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Nanotechnology Spotlight

Behind the buzz and beyond the hype:
Our Nanowerk-exclusive feature articles

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Showing Spotlights 65 - 72 of 1770 in category (newest first):

 

Ultraflat transfer method for graphene surface force balance

grapheneThe surface force balance (SFB) provides measurements of surface and colloidal forces in liquids such as electrostatic surface forces, van der Waals forces, and solvation forces. Until now, the SFB required mica sheets as the substrate for measurements. This was the only material available in an atomically smooth state over centimeter-scale areas as well as being optically transparent as required for the optical interferometry. By replacing the mica sheets with graphene, electrically conducting and atomically smooth surfaces for the measurement of surface forces have now been created.

Posted: Dec 10th, 2014

Thermotherapy for pain management with a smart thermal patch

thermotherapyAdvanced health monitoring systems and healthcare devices will become an integral part of the Internet of Things. As a harbinger of things to come, nanotechnology researchers have now demonstrated a smart thermal patch which can be used for thermotherapy for pain management in a user interactive way. To fabricate the device, the researchers used CMOS technology to devise a silicon based smart thermal patch which is flexible and stretchable.

Posted: Dec 9th, 2014

Leverage nanotechnology to speed up the energy transition

energy_transitionDrawing attention to the possible implications of extreme weather does not answer the question what we can really do about the risks of climate change, and who will drive fresh solutions. Science - including nanotechnology - is an important part of the answer, and we need human ingenuity to step forward. To accelerate the process and help to push the boundaries of usable energy solutions, the Exergeia Project backs potentially groundbreaking inventions and innovations in all fields of alternative energy.

Posted: Dec 5th, 2014

Unlocking the potential of graphenes - functionalisation via plasma

plasma_reactorGraphene's properties appear to have almost limitless application potential, ranging from composite materials for the aerospace industry, next-generation batteries and supercapacitors, flexible displays and optical electronics and biosensors for applications in healthcare and medical devices. So why hasn't graphene, with the potential to vastly outperform the majority of currently available materials, been integrated into everything from wristwatches to ocean liners?

Posted: Dec 4th, 2014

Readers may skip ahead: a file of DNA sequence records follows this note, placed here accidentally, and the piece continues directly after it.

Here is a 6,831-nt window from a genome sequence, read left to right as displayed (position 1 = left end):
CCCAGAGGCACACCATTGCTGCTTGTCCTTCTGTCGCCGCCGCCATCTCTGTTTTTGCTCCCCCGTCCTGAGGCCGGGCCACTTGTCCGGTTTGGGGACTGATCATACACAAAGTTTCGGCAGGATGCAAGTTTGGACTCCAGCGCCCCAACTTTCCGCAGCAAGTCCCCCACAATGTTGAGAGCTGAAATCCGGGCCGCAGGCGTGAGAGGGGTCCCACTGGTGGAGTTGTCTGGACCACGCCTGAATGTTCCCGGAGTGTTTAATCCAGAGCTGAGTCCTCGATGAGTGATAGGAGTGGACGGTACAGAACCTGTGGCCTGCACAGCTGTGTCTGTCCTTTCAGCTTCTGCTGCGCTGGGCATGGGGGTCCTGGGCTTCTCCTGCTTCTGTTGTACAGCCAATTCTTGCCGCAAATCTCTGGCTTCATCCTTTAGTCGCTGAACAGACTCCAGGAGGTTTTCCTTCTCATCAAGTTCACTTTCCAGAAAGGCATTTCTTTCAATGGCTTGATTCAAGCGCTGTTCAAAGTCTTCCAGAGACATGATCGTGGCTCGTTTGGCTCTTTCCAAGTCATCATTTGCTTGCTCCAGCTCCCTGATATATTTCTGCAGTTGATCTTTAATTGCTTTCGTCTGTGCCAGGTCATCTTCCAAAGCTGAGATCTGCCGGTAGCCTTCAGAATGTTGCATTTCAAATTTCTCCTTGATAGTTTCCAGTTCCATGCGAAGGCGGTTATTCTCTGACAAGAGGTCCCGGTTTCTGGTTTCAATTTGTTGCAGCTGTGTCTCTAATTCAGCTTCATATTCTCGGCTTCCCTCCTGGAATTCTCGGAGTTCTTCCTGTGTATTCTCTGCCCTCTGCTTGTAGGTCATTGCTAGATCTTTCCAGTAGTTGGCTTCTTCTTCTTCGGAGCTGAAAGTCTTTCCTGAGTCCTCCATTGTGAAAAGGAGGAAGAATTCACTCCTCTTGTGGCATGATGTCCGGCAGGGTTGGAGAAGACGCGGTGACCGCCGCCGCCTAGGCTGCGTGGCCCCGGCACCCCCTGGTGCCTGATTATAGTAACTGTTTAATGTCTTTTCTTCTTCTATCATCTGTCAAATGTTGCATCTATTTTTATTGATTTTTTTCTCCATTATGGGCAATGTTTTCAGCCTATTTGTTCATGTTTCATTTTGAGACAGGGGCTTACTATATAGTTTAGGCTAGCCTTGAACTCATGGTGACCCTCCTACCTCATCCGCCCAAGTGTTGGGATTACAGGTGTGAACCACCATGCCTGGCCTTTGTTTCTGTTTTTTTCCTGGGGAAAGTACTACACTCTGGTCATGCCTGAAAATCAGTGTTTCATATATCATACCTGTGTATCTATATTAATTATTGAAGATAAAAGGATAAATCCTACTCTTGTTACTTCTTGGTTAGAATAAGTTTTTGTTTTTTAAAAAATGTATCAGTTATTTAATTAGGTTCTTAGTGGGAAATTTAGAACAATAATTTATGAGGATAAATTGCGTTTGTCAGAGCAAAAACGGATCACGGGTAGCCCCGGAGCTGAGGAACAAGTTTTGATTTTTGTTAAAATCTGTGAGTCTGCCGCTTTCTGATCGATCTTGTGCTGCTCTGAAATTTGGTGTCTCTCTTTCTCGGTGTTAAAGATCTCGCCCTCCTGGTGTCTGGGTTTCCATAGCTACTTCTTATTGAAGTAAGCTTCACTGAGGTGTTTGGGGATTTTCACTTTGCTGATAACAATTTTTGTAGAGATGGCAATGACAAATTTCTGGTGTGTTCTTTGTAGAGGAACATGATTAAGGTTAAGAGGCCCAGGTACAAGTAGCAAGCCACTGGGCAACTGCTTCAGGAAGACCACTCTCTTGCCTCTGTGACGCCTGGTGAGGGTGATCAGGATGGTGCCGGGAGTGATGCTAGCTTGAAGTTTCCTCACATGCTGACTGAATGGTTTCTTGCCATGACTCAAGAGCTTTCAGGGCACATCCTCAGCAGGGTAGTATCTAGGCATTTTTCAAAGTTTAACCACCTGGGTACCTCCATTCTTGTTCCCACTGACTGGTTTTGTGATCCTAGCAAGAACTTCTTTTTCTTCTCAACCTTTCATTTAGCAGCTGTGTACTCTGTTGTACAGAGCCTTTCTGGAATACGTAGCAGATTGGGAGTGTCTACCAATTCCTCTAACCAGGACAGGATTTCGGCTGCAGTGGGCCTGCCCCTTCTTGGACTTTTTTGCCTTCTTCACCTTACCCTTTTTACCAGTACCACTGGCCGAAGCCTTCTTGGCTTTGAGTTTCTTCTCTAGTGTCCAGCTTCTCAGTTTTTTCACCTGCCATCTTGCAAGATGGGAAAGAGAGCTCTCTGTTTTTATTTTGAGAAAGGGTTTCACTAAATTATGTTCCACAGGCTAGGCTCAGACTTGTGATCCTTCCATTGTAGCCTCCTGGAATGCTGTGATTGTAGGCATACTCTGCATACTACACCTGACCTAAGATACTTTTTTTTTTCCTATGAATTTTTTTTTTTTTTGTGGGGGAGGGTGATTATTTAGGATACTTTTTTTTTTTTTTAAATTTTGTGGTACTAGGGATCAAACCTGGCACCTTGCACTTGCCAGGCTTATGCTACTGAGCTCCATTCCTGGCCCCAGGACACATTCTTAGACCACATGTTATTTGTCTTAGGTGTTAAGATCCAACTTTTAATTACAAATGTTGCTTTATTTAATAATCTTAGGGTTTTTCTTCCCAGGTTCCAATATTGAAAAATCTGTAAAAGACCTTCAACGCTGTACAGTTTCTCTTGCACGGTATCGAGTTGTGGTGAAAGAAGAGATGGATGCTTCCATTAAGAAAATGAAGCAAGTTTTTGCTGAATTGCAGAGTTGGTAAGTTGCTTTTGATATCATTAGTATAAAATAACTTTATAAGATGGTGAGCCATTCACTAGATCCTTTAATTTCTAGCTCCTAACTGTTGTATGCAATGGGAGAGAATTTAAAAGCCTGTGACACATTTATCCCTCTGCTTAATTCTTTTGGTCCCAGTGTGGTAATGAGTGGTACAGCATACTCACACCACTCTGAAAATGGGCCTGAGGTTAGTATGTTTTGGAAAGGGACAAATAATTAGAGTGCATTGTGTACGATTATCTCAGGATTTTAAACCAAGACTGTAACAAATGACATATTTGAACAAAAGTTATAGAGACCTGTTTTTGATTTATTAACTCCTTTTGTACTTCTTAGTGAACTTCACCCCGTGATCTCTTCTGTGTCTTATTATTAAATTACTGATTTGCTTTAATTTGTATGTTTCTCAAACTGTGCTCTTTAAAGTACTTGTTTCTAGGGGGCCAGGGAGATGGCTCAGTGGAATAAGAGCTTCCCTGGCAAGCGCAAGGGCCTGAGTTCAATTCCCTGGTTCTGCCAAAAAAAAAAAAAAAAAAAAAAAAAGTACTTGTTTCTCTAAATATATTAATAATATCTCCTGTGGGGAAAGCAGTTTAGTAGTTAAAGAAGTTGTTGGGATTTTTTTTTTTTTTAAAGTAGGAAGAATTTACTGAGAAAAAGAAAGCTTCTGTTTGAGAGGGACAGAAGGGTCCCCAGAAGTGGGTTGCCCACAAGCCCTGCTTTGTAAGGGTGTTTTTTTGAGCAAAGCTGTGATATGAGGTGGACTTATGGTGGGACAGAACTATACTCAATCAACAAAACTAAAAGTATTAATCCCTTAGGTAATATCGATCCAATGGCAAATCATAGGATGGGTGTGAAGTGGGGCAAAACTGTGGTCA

European Parliament agrees on moratorium on nanofoods and on a new legal definition of engineered nanomaterials

legalA majority of the members of the Environmental, Public Health and Food Safety (EHS) committee of the European Parliament approved several amendments to the draft regulation on novel foods, including one imposing a moratorium on novel foods containing nanomaterials. The EHS committee's amendments to the Commission's proposal show that the European Parliament and the European Commission clearly have two different approaches towards the regulation of nanotechnologies.

Posted: Dec 3rd, 2014

Superstable copper nanowire stretchable conductors

flexible_electronicsThe use of copper as an alternative electrode material to silver would reduce the cost of conductive inks. Nevertheless, copper nanowire conductors face a serious bottleneck for future practical use in flexible and stretchable optoelectronics: although they are nearly as conductive as silver, this conductivity is not stable. Researchers have now demonstrated conductive copper nanowire elastomer composites with ultrahigh performance stability against oxidation, bending, stretching, and twisting. This material offers a promising alternative as electrodes for flexible and stretchable optoelectronics.

Posted: Dec 2nd, 2014

3D printed nanostructures made entirely of graphene

nanowiresThe successful implementation of graphene-based devices invariably requires the precise patterning of graphene sheets at both the micrometer and nanometer scale. Finding the ideal technique to achieve the desired graphene patterning remains a major challenge. Researchers have now demonstrated 3D printed nanostructures composed entirely of graphene using a new 3D printing technique. The method exploits a size-controllable liquid meniscus to fabricate 3D reduced graphene oxide nanowires.

Posted: Nov 27th, 2014

Protecting satellite electronics with reinforced carbon nanotube films

nanocomposite_filmThe space industry has a strong requirement to develop flexible electrostatic discharge protection layers for the exterior cover of satellites in order to protect the electronics of the spacecraft. A new study explores carbon nanotube-polyimide composite materials as a flexible alternative for the currently used indium tin oxide (ITO) coating, which is brittle and suffers from severe degradation of the electrical conductance due to fracture of the coating upon bending.

Posted: Nov 26th, 2014